Detection of deception and confirmation of truth telling with conventional polygraphy raised a host of technical and ethical issues. Recently, newer methods of recording electromagnetic signals from the brain show promise in permitting the detection of deception or truth telling. Some are even being promoted as more accurate than conventional polygraphy. While the new technologies raise issues of personal privacy, acceptable forensic application, and other social issues, the focus of this paper is the technical limitations of the developing technology. Those (...)
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  • On the Need for a Right to Cognitive Privacy.Kyle Slominski - 2018 - Oxford Philosophical Society Annual Review 40:43-45.
    This paper argues that legal privacy should be afforded to the content of the mind, comparing cognitive privacy to other protected forms of privacy and briefly addressing the potential pitfalls of compulsory neuroimaging.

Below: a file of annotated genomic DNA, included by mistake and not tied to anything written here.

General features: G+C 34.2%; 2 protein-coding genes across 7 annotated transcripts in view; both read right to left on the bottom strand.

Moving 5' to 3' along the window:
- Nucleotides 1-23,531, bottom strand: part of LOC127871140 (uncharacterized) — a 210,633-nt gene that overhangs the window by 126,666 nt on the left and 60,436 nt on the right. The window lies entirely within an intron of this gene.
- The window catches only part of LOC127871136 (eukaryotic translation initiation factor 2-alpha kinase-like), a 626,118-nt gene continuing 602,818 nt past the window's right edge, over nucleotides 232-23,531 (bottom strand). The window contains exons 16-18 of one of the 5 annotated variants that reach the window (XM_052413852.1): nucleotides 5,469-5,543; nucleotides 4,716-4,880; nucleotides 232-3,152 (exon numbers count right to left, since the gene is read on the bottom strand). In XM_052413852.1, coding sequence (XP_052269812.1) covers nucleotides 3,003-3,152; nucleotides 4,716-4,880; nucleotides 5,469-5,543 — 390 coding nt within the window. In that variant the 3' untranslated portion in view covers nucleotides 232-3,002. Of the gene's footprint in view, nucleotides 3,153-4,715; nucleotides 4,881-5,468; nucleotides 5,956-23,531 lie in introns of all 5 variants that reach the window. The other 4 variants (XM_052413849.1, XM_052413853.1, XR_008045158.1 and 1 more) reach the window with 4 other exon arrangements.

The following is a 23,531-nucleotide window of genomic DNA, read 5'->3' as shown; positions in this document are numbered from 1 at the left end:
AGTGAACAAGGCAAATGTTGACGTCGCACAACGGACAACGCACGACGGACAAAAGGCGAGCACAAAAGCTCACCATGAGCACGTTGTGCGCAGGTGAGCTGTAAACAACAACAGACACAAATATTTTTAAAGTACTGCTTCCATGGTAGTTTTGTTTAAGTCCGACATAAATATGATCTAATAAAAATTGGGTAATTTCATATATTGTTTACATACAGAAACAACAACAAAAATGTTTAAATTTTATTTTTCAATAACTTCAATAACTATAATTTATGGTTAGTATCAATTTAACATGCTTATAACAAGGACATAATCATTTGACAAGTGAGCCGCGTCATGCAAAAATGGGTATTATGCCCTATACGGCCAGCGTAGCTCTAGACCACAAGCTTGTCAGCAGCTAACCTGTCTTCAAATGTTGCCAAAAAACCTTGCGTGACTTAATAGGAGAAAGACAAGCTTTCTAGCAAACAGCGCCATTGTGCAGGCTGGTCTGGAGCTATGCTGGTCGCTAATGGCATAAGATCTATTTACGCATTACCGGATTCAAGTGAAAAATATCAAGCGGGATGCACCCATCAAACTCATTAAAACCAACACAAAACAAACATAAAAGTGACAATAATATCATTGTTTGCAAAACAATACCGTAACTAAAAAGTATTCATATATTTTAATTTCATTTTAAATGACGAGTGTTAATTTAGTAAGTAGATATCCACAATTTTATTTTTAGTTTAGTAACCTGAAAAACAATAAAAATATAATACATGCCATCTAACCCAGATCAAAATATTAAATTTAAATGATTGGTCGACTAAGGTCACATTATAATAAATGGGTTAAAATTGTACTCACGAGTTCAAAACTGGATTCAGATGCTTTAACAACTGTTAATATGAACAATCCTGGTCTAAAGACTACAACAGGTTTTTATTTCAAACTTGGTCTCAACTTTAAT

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  • ‘Screen and Intervene’: Governing Risky Brains.Nikolas Rose - 2010 - History of the Human Sciences 23 (1):79-105.
    This article argues that a new diagram is emerging in the criminal justice system as it encounters developments in the neurosciences. This does not take the form that concerns many ‘neuroethicists’ — it does not entail a challenge to doctrines of free will and the notion of the autonomous legal subject — but is developing around the themes of susceptibility, risk, pre-emption and precaution. I term this diagram ‘screen and intervene’ and in this article I attempt to trace out this (...)
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  • Images and Emotion in Abortion Debates.Catherine Mills - 2008 - American Journal of Bioethics 8 (12):61-62.